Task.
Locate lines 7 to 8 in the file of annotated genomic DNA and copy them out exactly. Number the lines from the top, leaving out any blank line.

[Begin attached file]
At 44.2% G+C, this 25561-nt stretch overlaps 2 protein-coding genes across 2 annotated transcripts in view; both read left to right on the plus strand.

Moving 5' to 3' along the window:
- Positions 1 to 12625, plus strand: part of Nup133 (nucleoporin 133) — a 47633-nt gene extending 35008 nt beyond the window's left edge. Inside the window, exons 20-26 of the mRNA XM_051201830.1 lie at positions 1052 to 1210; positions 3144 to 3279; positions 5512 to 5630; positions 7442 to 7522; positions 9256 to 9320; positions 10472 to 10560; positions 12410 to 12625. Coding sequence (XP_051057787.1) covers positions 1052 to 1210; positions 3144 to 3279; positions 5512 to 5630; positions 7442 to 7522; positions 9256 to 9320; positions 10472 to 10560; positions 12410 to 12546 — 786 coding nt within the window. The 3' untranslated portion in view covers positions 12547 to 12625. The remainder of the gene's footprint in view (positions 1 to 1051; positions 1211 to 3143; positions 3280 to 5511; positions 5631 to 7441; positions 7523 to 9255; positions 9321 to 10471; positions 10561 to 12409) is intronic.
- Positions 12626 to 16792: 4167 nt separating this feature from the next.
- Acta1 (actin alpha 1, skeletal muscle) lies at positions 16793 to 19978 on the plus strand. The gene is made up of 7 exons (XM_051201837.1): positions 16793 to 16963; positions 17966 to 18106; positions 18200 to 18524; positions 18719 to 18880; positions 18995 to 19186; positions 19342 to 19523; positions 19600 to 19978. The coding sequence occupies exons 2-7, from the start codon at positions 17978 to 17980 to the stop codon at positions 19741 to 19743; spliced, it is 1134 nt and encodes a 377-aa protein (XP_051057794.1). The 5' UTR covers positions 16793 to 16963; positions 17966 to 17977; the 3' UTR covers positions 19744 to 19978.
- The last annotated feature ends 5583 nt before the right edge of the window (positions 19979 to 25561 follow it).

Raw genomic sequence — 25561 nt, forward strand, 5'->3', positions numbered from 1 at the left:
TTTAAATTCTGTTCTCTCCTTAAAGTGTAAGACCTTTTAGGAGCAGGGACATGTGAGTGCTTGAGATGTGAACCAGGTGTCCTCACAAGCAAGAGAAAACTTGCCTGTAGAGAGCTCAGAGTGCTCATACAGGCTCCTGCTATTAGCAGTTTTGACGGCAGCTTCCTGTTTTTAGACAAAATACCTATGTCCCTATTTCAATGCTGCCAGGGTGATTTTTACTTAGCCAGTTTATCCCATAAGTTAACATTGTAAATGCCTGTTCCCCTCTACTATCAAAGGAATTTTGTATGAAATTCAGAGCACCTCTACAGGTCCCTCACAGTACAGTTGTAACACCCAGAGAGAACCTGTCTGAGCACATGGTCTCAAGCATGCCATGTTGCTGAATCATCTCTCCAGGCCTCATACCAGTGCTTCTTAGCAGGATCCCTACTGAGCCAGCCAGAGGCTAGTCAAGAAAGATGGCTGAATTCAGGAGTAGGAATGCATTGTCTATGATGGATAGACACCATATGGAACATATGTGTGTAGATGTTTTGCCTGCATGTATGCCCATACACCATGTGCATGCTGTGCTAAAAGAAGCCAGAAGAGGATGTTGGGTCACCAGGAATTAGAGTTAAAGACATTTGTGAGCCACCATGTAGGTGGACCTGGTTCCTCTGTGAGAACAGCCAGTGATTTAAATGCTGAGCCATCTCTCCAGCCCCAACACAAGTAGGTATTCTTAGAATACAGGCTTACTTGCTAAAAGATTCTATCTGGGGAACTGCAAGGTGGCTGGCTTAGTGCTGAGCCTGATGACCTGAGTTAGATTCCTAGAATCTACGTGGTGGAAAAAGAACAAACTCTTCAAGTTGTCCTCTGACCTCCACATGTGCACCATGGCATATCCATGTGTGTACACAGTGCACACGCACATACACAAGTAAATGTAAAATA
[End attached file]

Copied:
Raw genomic sequence — 25561 nt, forward strand, 5'->3', positions numbered from 1 at the left:
TTTAAATTCTGTTCTCTCCTTAAAGTGTAAGACCTTTTAGGAGCAGGGACATGTGAGTGCTTGAGATGTGAACCAGGTGTCCTCACAAGCAAGAGAAAACTTGCCTGTAGAGAGCTCAGAGTGCTCATACAGGCTCCTGCTATTAGCAGTTTTGACGGCAGCTTCCTGTTTTTAGACAAAATACCTATGTCCCTATTTCAATGCTGCCAGGGTGATTTTTACTTAGCCAGTTTATCCCATAAGTTAACATTGTAAATGCCTGTTCCCCTCTACTATCAAAGGAATTTTGTATGAAATTCAGAGCACCTCTACAGGTCCCTCACAGTACAGTTGTAACACCCAGAGAGAACCTGTCTGAGCACATGGTCTCAAGCATGCCATGTTGCTGAATCATCTCTCCAGGCCTCATACCAGTGCTTCTTAGCAGGATCCCTACTGAGCCAGCCAGAGGCTAGTCAAGAAAGATGGCTGAATTCAGGAGTAGGAATGCATTGTCTATGATGGATAGACACCATATGGAACATATGTGTGTAGATGTTTTGCCTGCATGTATGCCCATACACCATGTGCATGCTGTGCTAAAAGAAGCCAGAAGAGGATGTTGGGTCACCAGGAATTAGAGTTAAAGACATTTGTGAGCCACCATGTAGGTGGACCTGGTTCCTCTGTGAGAACAGCCAGTGATTTAAATGCTGAGCCATCTCTCCAGCCCCAACACAAGTAGGTATTCTTAGAATACAGGCTTACTTGCTAAAAGATTCTATCTGGGGAACTGCAAGGTGGCTGGCTTAGTGCTGAGCCTGATGACCTGAGTTAGATTCCTAGAATCTACGTGGTGGAAAAAGAACAAACTCTTCAAGTTGTCCTCTGACCTCCACATGTGCACCATGGCATATCCATGTGTGTACACAGTGCACACGCACATACACAAGTAAATGTAAAATA